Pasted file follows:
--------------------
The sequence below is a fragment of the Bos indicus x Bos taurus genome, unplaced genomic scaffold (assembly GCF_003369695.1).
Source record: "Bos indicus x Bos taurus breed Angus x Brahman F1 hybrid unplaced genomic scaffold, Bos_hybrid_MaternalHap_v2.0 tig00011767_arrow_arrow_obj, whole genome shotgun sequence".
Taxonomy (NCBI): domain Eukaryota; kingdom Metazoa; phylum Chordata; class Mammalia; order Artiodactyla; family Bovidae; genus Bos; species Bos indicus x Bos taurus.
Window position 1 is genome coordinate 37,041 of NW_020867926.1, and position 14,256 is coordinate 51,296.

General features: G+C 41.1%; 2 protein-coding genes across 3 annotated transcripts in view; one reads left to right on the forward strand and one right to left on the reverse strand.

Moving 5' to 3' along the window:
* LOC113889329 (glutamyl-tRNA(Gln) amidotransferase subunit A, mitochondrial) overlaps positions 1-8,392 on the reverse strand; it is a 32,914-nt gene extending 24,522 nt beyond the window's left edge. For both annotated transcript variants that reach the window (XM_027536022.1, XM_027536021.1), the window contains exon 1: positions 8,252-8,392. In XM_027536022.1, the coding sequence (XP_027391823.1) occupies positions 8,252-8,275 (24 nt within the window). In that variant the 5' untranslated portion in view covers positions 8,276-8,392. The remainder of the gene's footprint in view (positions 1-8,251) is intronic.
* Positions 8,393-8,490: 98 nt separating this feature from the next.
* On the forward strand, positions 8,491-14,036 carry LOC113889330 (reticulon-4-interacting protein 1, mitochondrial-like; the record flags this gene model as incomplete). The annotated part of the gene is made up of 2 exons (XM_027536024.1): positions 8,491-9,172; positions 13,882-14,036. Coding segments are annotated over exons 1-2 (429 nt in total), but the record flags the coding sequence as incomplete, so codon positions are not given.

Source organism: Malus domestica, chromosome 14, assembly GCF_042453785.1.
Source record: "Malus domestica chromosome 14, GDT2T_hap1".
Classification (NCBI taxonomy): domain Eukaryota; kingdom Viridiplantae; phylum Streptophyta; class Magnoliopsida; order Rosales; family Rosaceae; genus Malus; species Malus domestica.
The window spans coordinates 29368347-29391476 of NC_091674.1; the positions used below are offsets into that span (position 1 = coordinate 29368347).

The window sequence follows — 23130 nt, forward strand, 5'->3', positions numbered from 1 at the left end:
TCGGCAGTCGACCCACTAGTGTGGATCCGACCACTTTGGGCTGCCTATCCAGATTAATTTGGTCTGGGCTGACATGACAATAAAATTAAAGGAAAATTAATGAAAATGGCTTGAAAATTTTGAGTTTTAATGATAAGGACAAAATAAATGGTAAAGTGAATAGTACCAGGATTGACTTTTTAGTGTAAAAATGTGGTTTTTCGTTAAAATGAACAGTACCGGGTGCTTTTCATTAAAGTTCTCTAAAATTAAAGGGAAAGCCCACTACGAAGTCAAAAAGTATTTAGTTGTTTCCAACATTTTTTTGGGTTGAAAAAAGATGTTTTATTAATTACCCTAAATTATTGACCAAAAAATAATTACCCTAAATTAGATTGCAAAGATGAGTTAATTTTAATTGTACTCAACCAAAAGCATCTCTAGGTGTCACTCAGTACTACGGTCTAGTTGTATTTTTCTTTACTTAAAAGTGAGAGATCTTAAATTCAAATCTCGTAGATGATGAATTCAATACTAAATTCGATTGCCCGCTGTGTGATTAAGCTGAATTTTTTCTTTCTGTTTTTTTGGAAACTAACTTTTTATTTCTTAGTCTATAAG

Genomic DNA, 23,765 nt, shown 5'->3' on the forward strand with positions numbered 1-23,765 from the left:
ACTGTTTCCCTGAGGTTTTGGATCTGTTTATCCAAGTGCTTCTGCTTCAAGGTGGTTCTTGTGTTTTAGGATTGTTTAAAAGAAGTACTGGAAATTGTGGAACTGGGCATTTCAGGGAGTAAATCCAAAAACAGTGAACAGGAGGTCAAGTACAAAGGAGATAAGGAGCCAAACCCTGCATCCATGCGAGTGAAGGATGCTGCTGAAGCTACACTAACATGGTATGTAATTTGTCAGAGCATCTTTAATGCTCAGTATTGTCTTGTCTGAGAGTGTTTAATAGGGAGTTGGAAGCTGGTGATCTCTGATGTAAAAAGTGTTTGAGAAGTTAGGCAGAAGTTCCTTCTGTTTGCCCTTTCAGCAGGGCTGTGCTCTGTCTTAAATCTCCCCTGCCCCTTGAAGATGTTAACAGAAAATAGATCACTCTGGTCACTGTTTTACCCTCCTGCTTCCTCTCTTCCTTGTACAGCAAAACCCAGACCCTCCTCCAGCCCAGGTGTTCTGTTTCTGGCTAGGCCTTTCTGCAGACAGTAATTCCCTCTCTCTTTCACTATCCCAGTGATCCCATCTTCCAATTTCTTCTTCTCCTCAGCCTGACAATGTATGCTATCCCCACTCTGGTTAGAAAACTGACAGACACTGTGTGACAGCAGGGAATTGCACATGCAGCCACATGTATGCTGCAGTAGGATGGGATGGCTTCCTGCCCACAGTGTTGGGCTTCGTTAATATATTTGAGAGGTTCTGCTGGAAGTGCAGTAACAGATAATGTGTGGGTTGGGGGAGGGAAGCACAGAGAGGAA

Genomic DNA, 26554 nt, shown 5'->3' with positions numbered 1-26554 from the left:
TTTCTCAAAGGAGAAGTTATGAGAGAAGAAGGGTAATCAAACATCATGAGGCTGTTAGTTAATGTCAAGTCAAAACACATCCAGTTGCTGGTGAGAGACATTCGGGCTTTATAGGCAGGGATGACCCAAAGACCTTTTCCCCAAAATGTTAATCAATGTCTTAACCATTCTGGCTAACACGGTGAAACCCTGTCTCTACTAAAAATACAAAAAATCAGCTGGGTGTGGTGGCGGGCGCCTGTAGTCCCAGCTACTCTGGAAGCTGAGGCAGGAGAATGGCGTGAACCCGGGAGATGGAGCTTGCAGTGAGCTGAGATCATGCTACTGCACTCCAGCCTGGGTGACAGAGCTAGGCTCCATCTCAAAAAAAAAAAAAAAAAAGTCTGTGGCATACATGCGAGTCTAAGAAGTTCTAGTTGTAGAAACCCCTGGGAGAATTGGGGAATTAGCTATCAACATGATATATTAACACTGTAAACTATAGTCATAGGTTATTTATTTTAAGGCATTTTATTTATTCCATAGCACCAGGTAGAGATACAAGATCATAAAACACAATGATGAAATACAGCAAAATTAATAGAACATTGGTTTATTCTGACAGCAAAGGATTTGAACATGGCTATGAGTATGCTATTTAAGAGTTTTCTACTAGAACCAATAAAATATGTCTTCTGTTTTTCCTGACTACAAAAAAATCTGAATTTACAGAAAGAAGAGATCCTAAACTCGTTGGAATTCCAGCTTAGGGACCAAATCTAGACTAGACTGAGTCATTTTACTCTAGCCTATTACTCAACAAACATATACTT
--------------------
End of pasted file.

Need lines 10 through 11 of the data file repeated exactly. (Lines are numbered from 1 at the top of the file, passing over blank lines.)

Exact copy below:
Source organism: Malus domestica, chromosome 14, assembly GCF_042453785.1.
Source record: "Malus domestica chromosome 14, GDT2T_hap1".